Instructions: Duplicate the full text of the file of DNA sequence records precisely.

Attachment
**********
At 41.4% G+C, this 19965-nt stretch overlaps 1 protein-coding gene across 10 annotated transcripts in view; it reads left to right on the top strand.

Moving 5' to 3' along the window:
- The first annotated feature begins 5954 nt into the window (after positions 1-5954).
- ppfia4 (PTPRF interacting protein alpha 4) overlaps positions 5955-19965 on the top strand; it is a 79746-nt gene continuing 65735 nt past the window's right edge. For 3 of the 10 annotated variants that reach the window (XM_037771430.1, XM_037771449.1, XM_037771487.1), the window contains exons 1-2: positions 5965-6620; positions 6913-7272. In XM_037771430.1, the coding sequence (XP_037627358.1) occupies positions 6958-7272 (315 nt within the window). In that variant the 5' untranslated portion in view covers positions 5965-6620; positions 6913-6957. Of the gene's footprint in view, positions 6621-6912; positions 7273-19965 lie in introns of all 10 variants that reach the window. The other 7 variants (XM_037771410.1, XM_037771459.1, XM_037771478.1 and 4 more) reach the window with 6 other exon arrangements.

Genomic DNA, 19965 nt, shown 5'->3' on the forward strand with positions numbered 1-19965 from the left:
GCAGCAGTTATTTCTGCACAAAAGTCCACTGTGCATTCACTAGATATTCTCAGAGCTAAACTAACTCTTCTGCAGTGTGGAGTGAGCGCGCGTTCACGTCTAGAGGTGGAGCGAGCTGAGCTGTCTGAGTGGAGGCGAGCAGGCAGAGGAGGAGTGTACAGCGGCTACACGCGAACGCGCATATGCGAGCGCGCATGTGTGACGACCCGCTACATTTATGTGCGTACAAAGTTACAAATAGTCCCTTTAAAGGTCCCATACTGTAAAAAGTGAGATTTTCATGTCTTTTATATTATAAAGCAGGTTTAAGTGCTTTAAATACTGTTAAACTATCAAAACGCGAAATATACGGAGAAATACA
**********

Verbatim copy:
At 41.4% G+C, this 19965-nt stretch overlaps 1 protein-coding gene across 10 annotated transcripts in view; it reads left to right on the top strand.

Moving 5' to 3' along the window:
- The first annotated feature begins 5954 nt into the window (after positions 1-5954).
- ppfia4 (PTPRF interacting protein alpha 4) overlaps positions 5955-19965 on the top strand; it is a 79746-nt gene continuing 65735 nt past the window's right edge. For 3 of the 10 annotated variants that reach the window (XM_037771430.1, XM_037771449.1, XM_037771487.1), the window contains exons 1-2: positions 5965-6620; positions 6913-7272. In XM_037771430.1, the coding sequence (XP_037627358.1) occupies positions 6958-7272 (315 nt within the window). In that variant the 5' untranslated portion in view covers positions 5965-6620; positions 6913-6957. Of the gene's footprint in view, positions 6621-6912; positions 7273-19965 lie in introns of all 10 variants that reach the window. The other 7 variants (XM_037771410.1, XM_037771459.1, XM_037771478.1 and 4 more) reach the window with 6 other exon arrangements.

Genomic DNA, 19965 nt, shown 5'->3' on the forward strand with positions numbered 1-19965 from the left:
GCAGCAGTTATTTCTGCACAAAAGTCCACTGTGCATTCACTAGATATTCTCAGAGCTAAACTAACTCTTCTGCAGTGTGGAGTGAGCGCGCGTTCACGTCTAGAGGTGGAGCGAGCTGAGCTGTCTGAGTGGAGGCGAGCAGGCAGAGGAGGAGTGTACAGCGGCTACACGCGAACGCGCATATGCGAGCGCGCATGTGTGACGACCCGCTACATTTATGTGCGTACAAAGTTACAAATAGTCCCTTTAAAGGTCCCATACTGTAAAAAGTGAGATTTTCATGTCTTTTATATTATAAAGCAGGTTTAAGTGCTTTAAATACTGTTAAACTATCAAAACGCGAAATATACGGAGAAATACA